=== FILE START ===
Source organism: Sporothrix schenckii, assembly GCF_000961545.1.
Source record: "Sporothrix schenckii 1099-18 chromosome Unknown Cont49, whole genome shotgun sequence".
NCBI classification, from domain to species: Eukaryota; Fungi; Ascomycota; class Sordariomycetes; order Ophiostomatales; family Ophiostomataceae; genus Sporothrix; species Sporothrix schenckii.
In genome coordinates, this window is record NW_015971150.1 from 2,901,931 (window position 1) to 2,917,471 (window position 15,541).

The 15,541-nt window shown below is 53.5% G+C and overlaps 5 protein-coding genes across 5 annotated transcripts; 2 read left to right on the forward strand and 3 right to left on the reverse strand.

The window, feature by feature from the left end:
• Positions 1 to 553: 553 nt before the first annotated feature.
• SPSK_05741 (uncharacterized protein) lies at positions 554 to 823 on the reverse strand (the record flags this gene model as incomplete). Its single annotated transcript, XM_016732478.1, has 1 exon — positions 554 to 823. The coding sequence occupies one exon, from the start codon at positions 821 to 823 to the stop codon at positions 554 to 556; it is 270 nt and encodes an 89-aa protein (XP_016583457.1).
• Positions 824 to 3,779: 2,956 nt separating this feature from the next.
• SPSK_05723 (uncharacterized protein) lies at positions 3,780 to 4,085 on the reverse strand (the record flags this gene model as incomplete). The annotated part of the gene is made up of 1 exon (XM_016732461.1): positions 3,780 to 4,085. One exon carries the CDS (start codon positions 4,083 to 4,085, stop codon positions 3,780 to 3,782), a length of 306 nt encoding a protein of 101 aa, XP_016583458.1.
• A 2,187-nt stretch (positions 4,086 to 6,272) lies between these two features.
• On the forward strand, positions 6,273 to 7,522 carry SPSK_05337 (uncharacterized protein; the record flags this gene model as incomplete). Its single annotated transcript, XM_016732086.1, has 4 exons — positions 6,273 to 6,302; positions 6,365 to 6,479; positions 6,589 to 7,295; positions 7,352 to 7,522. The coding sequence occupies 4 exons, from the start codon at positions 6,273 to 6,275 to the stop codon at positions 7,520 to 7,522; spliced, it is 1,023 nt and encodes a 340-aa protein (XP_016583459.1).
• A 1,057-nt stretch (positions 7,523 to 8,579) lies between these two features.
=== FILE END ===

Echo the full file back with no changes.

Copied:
Source organism: Sporothrix schenckii, assembly GCF_000961545.1.
Source record: "Sporothrix schenckii 1099-18 chromosome Unknown Cont49, whole genome shotgun sequence".
NCBI classification, from domain to species: Eukaryota; Fungi; Ascomycota; class Sordariomycetes; order Ophiostomatales; family Ophiostomataceae; genus Sporothrix; species Sporothrix schenckii.
In genome coordinates, this window is record NW_015971150.1 from 2,901,931 (window position 1) to 2,917,471 (window position 15,541).

The 15,541-nt window shown below is 53.5% G+C and overlaps 5 protein-coding genes across 5 annotated transcripts; 2 read left to right on the forward strand and 3 right to left on the reverse strand.

The window, feature by feature from the left end:
• Positions 1 to 553: 553 nt before the first annotated feature.
• SPSK_05741 (uncharacterized protein) lies at positions 554 to 823 on the reverse strand (the record flags this gene model as incomplete). Its single annotated transcript, XM_016732478.1, has 1 exon — positions 554 to 823. The coding sequence occupies one exon, from the start codon at positions 821 to 823 to the stop codon at positions 554 to 556; it is 270 nt and encodes an 89-aa protein (XP_016583457.1).
• Positions 824 to 3,779: 2,956 nt separating this feature from the next.
• SPSK_05723 (uncharacterized protein) lies at positions 3,780 to 4,085 on the reverse strand (the record flags this gene model as incomplete). The annotated part of the gene is made up of 1 exon (XM_016732461.1): positions 3,780 to 4,085. One exon carries the CDS (start codon positions 4,083 to 4,085, stop codon positions 3,780 to 3,782), a length of 306 nt encoding a protein of 101 aa, XP_016583458.1.
• A 2,187-nt stretch (positions 4,086 to 6,272) lies between these two features.
• On the forward strand, positions 6,273 to 7,522 carry SPSK_05337 (uncharacterized protein; the record flags this gene model as incomplete). Its single annotated transcript, XM_016732086.1, has 4 exons — positions 6,273 to 6,302; positions 6,365 to 6,479; positions 6,589 to 7,295; positions 7,352 to 7,522. The coding sequence occupies 4 exons, from the start codon at positions 6,273 to 6,275 to the stop codon at positions 7,520 to 7,522; spliced, it is 1,023 nt and encodes a 340-aa protein (XP_016583459.1).
• A 1,057-nt stretch (positions 7,523 to 8,579) lies between these two features.